“Wait, what? That’s only three miles from here,” I said. We had started riding an hour ago and hadn’t even covered eight miles of pavement.

Wine bike Mo-4

As we arrived at Oak Farm Vineyards’ tasting room thirty minutes, an extended photo session and one missed turn later, it was starting to sprinkle. “No problem,” Mo said as the rain quickened its pace, “we can hang out here for a bit.”

I took a look at the map as we settled into a 6-glass flight and began counting: one, two, three, four … 13, 14, 15. Fifteen?

“Mo, did you know we’re stopping at fifteen wineries today?” I asked, looking past Mo’s shoulder at the downpour.

“Well, in that case, we’d better get moving,” he said. “There’s a snack stop coming up.”

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We pulled into Jessie’s Grove at mile 14.5 and almost three full hours into the 48-mile tour. We were only on our fourth winery and trailing the pack. Mo and I were probably two of the most experienced cyclists on the tour and we were literally dead fucking last. Things were looking ripe for a “did not finish” award.

But we were fast unearthing the Lodi charm. Indeed, it is a world away from Napa. It wasn’t that the wine was better or worse or that the tasting fees (we were told) are bargain-basement cheap compared to Napa. It was, instead, the cast of characters we were meeting along the way.

Jessie’s Grove was like walking onto the set of a John Waters film lacking only Divine and a few pink flamingos. At Ripkin we met Maxine, the 80-pound sow who still had some 18 years of growing to do. And at Michael David, we walked into a festive holiday party vibe where all were welcomed. We heard stories best reserved for behind closed doors and we tasted the salt of the earth. This wine tour was gritty—just like all of Mo’s improvised adventures.

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By the time we reached stop number eight for what the map indicated was lunch, the day had darkened further with heavy rain. Things were going south; somehow I’d forgotten to clip out of my pedals as we were pulling in for yet another tasting and literally fell off the bike. But I wasn’t alone. Inside D’Art Wines I met a woman who seemed to be having the same issues. “I’m so embarrassed,” she whispered, “I just fell over, straight off my bike.”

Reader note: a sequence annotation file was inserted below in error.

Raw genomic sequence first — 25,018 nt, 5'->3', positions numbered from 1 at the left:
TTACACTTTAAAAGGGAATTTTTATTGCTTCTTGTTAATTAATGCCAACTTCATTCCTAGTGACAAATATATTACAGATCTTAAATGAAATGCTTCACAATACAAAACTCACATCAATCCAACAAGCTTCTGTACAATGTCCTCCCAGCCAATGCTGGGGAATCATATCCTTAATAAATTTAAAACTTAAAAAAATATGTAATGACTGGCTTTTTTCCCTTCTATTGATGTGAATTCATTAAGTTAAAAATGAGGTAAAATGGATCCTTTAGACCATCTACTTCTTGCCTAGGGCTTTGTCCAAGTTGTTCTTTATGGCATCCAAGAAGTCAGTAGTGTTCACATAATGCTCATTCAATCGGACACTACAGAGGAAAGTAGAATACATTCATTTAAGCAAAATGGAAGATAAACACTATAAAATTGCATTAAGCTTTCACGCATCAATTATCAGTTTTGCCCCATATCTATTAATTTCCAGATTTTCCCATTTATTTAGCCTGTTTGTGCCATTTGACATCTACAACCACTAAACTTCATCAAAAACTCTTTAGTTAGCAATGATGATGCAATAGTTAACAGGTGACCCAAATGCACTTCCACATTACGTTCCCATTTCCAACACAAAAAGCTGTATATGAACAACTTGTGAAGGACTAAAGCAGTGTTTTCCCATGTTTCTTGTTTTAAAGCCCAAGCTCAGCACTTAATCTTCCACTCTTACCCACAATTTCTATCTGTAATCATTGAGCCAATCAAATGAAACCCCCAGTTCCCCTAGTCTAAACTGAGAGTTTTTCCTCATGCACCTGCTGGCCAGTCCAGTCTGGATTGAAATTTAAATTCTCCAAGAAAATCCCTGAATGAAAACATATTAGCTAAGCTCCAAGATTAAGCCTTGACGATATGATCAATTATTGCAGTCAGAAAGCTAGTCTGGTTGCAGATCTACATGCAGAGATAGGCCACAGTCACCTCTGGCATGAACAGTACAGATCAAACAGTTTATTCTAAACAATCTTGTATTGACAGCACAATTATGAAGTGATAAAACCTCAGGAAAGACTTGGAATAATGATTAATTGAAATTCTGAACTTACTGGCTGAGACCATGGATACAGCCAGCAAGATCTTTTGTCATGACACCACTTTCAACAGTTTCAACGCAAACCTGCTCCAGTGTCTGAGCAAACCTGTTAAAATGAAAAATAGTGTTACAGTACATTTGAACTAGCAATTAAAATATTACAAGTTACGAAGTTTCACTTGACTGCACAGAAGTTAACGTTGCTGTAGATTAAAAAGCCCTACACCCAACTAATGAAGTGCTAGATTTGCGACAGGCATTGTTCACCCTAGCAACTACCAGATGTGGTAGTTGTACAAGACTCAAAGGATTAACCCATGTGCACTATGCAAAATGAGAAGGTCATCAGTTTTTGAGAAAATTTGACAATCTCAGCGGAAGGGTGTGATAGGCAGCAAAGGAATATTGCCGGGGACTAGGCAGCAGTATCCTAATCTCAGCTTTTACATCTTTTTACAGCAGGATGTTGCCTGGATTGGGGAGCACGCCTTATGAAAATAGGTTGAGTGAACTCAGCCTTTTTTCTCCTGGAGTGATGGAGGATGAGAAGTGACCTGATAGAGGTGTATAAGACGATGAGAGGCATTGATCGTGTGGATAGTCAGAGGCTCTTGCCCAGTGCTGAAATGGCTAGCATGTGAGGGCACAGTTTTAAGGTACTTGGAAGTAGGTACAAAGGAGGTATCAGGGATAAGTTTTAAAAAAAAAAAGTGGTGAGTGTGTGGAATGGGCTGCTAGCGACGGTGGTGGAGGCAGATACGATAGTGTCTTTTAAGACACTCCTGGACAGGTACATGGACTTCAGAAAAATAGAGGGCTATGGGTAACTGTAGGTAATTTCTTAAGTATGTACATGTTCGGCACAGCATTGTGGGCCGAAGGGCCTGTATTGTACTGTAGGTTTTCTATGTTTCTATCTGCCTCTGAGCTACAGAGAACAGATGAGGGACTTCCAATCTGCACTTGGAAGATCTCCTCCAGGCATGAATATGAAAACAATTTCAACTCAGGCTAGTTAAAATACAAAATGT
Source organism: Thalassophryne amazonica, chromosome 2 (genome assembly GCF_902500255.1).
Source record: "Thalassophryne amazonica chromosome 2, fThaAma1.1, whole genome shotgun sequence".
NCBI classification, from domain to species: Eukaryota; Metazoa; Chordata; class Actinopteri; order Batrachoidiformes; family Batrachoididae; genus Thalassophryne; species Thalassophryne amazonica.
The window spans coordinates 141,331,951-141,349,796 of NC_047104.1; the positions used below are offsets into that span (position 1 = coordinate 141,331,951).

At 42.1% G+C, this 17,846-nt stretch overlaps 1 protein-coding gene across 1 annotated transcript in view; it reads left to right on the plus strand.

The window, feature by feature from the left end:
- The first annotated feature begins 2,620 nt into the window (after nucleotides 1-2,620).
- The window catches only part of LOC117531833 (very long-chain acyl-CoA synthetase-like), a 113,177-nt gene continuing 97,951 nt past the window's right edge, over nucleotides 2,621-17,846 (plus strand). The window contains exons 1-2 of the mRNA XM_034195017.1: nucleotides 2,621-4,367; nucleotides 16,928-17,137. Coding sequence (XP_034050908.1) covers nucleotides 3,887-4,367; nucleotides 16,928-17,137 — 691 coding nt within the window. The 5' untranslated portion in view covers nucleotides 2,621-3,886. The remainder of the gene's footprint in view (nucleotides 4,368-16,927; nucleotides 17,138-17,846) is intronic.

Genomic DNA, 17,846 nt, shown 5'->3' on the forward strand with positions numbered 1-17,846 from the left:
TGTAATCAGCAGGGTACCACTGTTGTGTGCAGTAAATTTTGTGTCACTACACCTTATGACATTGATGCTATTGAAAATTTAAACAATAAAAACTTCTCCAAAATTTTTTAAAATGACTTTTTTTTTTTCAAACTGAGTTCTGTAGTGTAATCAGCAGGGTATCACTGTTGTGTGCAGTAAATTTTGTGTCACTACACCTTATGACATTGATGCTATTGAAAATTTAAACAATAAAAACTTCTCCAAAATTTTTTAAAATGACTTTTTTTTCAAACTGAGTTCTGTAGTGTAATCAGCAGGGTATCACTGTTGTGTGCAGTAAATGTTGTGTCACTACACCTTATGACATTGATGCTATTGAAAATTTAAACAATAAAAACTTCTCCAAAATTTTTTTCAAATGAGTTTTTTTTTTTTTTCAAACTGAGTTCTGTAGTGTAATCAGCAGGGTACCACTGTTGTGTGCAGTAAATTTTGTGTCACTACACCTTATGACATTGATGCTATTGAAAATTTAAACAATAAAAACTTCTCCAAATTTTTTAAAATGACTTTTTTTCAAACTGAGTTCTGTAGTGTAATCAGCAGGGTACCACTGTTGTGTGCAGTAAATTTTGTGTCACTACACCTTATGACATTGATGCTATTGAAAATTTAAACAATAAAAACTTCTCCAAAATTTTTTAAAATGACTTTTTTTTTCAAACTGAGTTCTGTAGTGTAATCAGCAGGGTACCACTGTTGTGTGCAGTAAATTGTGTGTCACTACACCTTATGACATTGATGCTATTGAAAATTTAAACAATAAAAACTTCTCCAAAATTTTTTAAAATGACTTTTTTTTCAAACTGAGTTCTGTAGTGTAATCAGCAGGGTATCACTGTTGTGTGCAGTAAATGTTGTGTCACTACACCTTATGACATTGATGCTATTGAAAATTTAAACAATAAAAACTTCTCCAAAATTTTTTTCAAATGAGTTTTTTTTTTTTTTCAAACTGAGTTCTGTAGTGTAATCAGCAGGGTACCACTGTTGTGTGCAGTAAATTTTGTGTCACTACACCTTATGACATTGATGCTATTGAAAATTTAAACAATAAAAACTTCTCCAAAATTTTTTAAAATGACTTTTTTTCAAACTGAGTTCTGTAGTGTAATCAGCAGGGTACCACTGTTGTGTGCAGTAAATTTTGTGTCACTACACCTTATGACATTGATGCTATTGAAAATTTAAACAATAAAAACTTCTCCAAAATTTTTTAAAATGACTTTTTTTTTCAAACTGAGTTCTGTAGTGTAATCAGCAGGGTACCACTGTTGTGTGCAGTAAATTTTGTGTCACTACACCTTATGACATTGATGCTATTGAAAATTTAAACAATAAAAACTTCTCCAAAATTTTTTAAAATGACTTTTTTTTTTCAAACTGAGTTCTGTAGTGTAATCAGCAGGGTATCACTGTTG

We made it to one last stop for yet another tasting, a hot cup of soup and some live music. By that point, Mo was ready to join the band and I was ready to take a turn on the dance floor. Our only concern was darkness. We’d covered only 30 miles in eight hours: probably a personal slow-mo record for each of us.

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A quick map consultation offered a direct route to the start/finish, shortening the final stretch from 18 to eight miles and allowing us to make it back just as the last of the event equipment was being packed in.

In all, we tasted grapes from nine of the 15 wineries on the tour in almost as many hours and were chilled only halfway to the bone. Our only regret was wondering what we’d missed.

The Giro d’Vino is production of the Delta Velo Racing Team and supports local community cycling programs.